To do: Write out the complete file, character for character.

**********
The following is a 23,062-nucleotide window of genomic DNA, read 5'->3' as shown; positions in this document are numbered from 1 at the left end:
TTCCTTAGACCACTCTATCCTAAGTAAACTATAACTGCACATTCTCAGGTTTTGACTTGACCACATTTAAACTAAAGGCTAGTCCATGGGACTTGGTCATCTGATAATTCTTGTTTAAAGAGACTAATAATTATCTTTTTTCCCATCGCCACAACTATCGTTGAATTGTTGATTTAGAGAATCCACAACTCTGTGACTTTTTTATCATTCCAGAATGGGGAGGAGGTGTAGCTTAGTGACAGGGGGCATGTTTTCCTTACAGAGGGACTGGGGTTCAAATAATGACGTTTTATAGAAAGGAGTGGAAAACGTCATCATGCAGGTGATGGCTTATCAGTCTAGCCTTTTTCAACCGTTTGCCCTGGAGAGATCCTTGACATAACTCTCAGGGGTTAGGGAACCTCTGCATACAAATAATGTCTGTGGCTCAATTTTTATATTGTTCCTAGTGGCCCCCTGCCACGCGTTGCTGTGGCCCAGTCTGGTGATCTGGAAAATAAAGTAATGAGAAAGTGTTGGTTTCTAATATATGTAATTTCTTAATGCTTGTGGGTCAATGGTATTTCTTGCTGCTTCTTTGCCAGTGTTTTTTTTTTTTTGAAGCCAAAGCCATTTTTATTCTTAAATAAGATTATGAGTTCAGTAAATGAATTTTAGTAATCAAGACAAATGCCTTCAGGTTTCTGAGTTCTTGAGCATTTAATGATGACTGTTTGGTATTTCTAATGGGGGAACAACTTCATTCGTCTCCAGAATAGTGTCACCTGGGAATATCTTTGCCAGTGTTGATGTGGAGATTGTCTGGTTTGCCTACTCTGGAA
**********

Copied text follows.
The following is a 23,062-nucleotide window of genomic DNA, read 5'->3' as shown; positions in this document are numbered from 1 at the left end:
TTCCTTAGACCACTCTATCCTAAGTAAACTATAACTGCACATTCTCAGGTTTTGACTTGACCACATTTAAACTAAAGGCTAGTCCATGGGACTTGGTCATCTGATAATTCTTGTTTAAAGAGACTAATAATTATCTTTTTTCCCATCGCCACAACTATCGTTGAATTGTTGATTTAGAGAATCCACAACTCTGTGACTTTTTTATCATTCCAGAATGGGGAGGAGGTGTAGCTTAGTGACAGGGGGCATGTTTTCCTTACAGAGGGACTGGGGTTCAAATAATGACGTTTTATAGAAAGGAGTGGAAAACGTCATCATGCAGGTGATGGCTTATCAGTCTAGCCTTTTTCAACCGTTTGCCCTGGAGAGATCCTTGACATAACTCTCAGGGGTTAGGGAACCTCTGCATACAAATAATGTCTGTGGCTCAATTTTTATATTGTTCCTAGTGGCCCCCTGCCACGCGTTGCTGTGGCCCAGTCTGGTGATCTGGAAAATAAAGTAATGAGAAAGTGTTGGTTTCTAATATATGTAATTTCTTAATGCTTGTGGGTCAATGGTATTTCTTGCTGCTTCTTTGCCAGTGTTTTTTTTTTTTTGAAGCCAAAGCCATTTTTATTCTTAAATAAGATTATGAGTTCAGTAAATGAATTTTAGTAATCAAGACAAATGCCTTCAGGTTTCTGAGTTCTTGAGCATTTAATGATGACTGTTTGGTATTTCTAATGGGGGAACAACTTCATTCGTCTCCAGAATAGTGTCACCTGGGAATATCTTTGCCAGTGTTGATGTGGAGATTGTCTGGTTTGCCTACTCTGGAA